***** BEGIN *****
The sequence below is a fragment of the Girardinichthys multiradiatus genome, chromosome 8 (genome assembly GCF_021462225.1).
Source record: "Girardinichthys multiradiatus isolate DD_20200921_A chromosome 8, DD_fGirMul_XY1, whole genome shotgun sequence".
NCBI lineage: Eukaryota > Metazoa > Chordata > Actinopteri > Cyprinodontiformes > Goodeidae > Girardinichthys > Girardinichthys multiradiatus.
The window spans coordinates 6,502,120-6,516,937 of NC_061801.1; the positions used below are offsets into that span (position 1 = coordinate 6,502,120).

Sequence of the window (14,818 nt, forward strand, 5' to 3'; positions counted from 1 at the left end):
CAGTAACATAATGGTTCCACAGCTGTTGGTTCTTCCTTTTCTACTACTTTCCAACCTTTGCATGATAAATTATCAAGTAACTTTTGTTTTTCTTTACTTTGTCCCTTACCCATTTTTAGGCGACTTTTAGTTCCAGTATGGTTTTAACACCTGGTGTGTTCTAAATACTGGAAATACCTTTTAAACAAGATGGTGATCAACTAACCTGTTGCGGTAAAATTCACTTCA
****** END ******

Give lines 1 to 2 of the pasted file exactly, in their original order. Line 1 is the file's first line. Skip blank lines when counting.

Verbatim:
The sequence below is a fragment of the Girardinichthys multiradiatus genome, chromosome 8 (genome assembly GCF_021462225.1).
Source record: "Girardinichthys multiradiatus isolate DD_20200921_A chromosome 8, DD_fGirMul_XY1, whole genome shotgun sequence".